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Related In: Results  -  Collection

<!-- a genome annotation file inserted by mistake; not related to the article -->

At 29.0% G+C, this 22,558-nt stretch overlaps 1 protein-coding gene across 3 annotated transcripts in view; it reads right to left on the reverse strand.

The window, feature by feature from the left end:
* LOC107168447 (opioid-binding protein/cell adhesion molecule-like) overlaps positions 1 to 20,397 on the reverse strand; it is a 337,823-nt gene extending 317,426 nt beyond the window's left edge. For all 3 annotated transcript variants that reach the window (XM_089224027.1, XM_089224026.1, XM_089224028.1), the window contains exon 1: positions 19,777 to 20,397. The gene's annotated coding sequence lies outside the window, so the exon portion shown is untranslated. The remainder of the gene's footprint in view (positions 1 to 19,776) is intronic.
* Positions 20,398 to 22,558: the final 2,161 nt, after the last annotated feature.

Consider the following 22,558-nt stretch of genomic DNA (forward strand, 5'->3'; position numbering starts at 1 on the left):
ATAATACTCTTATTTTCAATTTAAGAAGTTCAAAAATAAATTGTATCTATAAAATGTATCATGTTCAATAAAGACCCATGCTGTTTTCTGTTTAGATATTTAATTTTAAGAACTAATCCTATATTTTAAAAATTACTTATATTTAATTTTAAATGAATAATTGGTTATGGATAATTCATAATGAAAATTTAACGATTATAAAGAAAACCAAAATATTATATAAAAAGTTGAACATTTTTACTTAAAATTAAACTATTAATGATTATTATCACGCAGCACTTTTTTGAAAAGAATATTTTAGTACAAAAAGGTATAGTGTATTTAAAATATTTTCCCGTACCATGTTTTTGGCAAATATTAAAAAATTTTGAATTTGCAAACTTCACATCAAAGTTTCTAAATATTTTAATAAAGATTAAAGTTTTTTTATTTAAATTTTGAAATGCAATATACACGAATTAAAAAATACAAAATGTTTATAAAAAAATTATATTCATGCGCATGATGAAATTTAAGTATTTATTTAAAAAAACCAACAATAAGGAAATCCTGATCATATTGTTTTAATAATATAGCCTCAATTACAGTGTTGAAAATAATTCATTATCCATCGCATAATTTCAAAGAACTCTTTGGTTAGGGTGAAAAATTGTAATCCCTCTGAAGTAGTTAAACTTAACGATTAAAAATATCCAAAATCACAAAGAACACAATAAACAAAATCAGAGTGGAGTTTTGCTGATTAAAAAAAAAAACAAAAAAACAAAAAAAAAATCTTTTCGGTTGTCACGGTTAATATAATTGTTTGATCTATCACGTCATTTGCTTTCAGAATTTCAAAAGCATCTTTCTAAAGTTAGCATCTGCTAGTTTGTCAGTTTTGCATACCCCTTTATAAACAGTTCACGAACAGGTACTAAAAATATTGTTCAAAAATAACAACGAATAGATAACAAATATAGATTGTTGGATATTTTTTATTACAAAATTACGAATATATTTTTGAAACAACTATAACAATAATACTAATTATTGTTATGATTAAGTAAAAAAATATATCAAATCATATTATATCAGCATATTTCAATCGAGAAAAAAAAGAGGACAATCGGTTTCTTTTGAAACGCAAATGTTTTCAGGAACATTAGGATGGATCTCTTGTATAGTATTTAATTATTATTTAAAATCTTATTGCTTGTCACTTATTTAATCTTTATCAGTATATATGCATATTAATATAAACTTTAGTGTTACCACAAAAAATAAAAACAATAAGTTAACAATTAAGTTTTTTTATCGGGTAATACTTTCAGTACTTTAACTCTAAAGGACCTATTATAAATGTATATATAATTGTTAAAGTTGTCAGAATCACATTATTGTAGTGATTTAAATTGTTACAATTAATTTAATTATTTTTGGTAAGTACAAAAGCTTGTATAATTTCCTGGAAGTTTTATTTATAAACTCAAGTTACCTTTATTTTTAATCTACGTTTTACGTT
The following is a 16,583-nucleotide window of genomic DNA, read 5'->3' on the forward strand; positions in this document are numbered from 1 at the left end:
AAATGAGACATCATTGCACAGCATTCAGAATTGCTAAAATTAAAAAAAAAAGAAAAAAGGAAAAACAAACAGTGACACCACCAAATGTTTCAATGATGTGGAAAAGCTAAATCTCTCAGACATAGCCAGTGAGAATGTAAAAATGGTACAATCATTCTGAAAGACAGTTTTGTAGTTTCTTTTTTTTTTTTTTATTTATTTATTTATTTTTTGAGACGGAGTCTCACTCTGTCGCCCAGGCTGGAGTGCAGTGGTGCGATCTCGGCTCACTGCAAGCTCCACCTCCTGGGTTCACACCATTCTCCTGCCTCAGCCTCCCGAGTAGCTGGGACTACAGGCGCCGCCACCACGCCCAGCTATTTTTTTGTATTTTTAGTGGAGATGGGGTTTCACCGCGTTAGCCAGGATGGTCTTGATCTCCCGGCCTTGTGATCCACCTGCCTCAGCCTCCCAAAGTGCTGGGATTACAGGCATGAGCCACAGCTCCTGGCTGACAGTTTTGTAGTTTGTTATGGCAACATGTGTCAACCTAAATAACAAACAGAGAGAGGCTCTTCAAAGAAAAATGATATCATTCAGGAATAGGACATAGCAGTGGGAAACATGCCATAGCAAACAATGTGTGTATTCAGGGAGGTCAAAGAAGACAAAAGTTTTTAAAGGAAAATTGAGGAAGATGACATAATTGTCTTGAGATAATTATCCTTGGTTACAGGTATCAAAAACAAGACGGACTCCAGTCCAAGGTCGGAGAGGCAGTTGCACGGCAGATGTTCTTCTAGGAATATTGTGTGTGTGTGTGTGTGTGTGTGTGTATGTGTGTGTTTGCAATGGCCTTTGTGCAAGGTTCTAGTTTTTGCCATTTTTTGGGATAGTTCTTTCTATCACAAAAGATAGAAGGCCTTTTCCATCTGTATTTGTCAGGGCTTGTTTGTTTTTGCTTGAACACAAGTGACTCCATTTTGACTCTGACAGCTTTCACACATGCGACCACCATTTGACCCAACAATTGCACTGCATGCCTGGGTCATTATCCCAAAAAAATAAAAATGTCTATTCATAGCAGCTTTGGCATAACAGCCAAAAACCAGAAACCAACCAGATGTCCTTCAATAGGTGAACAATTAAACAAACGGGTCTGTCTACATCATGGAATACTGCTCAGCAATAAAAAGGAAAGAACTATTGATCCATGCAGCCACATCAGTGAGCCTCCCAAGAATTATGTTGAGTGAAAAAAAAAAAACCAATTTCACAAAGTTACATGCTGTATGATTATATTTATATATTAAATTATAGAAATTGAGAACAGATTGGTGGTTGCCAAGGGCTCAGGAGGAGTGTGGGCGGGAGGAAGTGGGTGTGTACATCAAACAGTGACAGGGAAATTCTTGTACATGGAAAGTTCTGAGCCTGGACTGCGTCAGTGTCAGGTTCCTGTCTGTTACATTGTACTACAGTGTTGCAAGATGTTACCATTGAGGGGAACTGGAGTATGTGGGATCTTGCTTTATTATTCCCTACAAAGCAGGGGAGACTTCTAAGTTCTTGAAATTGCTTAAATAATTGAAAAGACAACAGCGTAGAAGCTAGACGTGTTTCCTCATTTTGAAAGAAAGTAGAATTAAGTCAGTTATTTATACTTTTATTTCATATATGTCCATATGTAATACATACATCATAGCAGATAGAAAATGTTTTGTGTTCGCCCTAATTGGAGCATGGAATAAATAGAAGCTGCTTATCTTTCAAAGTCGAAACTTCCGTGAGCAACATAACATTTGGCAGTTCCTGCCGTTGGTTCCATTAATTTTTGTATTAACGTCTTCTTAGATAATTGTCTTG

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ppat-1003706-g004: CD4+ T-cell recruitment, but not the presence of inflammatory monocytes, is impaired in the small intestine in the absence of CXCR3.(A) Frozen sections of intestines from infected WT mice were co-stained for Ly6C/G (Gr-1) (green) and iNOS (red) to confirm the presence of inflammatory monocytes in the mucosa of Day 6-infected animals. (B and C) Small intestinal LP cells were isolated from CXCR3-GFP reporters and Cxcr3−/− mice 6 days following oral infection. In the CXCR3 reporter mice, inflammatory monocytes (B, blue line) and CD4+ T cells (C, red line) were assessed for GFP expression by flow cytometry as compared to Cxcr3−/− cells (gray shaded in both histograms). (D) Total numbers of lamina propria inflammatory monocytes 6 days after infection. Neutrophils were excluded by gating on Ly6G-negative cells. (E) Total numbers of CD4+CXCR3-GFP+ T cells, CD4+CXCR3-GFP− T cells, inflammatory monocytes, and NK cells in the lamina propria of WT and Cxcr3−/− mice 4 and 7 days post-infection. Statistical comparisons were made between time points of respective cell types, where * p<0.05 and ** p<0.01. In panels F–G, WT (F) and Cxcr3−/− (G) intestinal frozen sections were stained with anti-CD4 antibody followed by anti-rat Alexa-647. Sections were visualized by immunofluorescence microscopy. (H) To quantify CD4+ T-cell infiltration, the ratio of Alexa-647 over DAPI fluorescence was calculated (WT: n = 3; KO: n = 3; 6–12 fields/mouse; p<0.01). Pooled ratios are represented as mean +/− SEM.